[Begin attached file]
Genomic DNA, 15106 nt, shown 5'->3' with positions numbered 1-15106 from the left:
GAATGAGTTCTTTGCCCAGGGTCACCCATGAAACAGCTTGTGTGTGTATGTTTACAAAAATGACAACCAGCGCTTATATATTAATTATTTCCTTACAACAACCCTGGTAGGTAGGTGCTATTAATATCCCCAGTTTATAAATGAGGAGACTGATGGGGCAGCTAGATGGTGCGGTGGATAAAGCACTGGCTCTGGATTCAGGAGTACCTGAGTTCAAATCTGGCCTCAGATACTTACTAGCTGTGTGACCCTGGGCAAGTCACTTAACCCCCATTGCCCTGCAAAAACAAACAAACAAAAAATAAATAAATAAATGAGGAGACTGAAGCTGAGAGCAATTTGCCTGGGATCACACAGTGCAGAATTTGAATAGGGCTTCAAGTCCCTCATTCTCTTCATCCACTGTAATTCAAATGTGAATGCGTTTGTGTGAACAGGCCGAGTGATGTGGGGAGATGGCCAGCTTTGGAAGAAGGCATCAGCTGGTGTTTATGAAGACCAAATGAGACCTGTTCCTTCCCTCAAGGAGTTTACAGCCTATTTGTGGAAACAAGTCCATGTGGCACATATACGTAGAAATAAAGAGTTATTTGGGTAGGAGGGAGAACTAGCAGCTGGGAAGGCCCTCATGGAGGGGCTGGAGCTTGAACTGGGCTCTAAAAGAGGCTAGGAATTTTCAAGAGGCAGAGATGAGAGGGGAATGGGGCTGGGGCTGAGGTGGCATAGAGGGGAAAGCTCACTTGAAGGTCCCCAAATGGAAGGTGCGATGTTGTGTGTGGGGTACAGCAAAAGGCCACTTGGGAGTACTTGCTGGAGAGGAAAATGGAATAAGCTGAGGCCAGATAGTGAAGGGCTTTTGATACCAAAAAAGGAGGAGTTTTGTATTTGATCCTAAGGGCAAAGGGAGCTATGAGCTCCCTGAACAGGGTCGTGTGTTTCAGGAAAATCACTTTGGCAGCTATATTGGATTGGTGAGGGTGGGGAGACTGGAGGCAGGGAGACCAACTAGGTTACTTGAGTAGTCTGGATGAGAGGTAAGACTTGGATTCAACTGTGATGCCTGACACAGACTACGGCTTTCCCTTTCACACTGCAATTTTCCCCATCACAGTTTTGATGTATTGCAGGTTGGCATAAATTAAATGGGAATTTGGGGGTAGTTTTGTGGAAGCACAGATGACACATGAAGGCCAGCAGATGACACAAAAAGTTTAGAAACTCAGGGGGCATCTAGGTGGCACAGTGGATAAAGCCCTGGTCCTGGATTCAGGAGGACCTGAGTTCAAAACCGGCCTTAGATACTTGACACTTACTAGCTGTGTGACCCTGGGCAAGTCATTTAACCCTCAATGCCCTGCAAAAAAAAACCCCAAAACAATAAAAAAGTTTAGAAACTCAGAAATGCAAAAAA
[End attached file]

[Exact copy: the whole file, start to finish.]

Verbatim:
Genomic DNA, 15106 nt, shown 5'->3' with positions numbered 1-15106 from the left:
GAATGAGTTCTTTGCCCAGGGTCACCCATGAAACAGCTTGTGTGTGTATGTTTACAAAAATGACAACCAGCGCTTATATATTAATTATTTCCTTACAACAACCCTGGTAGGTAGGTGCTATTAATATCCCCAGTTTATAAATGAGGAGACTGATGGGGCAGCTAGATGGTGCGGTGGATAAAGCACTGGCTCTGGATTCAGGAGTACCTGAGTTCAAATCTGGCCTCAGATACTTACTAGCTGTGTGACCCTGGGCAAGTCACTTAACCCCCATTGCCCTGCAAAAACAAACAAACAAAAAATAAATAAATAAATGAGGAGACTGAAGCTGAGAGCAATTTGCCTGGGATCACACAGTGCAGAATTTGAATAGGGCTTCAAGTCCCTCATTCTCTTCATCCACTGTAATTCAAATGTGAATGCGTTTGTGTGAACAGGCCGAGTGATGTGGGGAGATGGCCAGCTTTGGAAGAAGGCATCAGCTGGTGTTTATGAAGACCAAATGAGACCTGTTCCTTCCCTCAAGGAGTTTACAGCCTATTTGTGGAAACAAGTCCATGTGGCACATATACGTAGAAATAAAGAGTTATTTGGGTAGGAGGGAGAACTAGCAGCTGGGAAGGCCCTCATGGAGGGGCTGGAGCTTGAACTGGGCTCTAAAAGAGGCTAGGAATTTTCAAGAGGCAGAGATGAGAGGGGAATGGGGCTGGGGCTGAGGTGGCATAGAGGGGAAAGCTCACTTGAAGGTCCCCAAATGGAAGGTGCGATGTTGTGTGTGGGGTACAGCAAAAGGCCACTTGGGAGTACTTGCTGGAGAGGAAAATGGAATAAGCTGAGGCCAGATAGTGAAGGGCTTTTGATACCAAAAAAGGAGGAGTTTTGTATTTGATCCTAAGGGCAAAGGGAGCTATGAGCTCCCTGAACAGGGTCGTGTGTTTCAGGAAAATCACTTTGGCAGCTATATTGGATTGGTGAGGGTGGGGAGACTGGAGGCAGGGAGACCAACTAGGTTACTTGAGTAGTCTGGATGAGAGGTAAGACTTGGATTCAACTGTGATGCCTGACACAGACTACGGCTTTCCCTTTCACACTGCAATTTTCCCCATCACAGTTTTGATGTATTGCAGGTTGGCATAAATTAAATGGGAATTTGGGGGTAGTTTTGTGGAAGCACAGATGACACATGAAGGCCAGCAGATGACACAAAAAGTTTAGAAACTCAGGGGGCATCTAGGTGGCACAGTGGATAAAGCCCTGGTCCTGGATTCAGGAGGACCTGAGTTCAAAACCGGCCTTAGATACTTGACACTTACTAGCTGTGTGACCCTGGGCAAGTCATTTAACCCTCAATGCCCTGCAAAAAAAAACCCCAAAACAATAAAAAAGTTTAGAAACTCAGAAATGCAAAAAA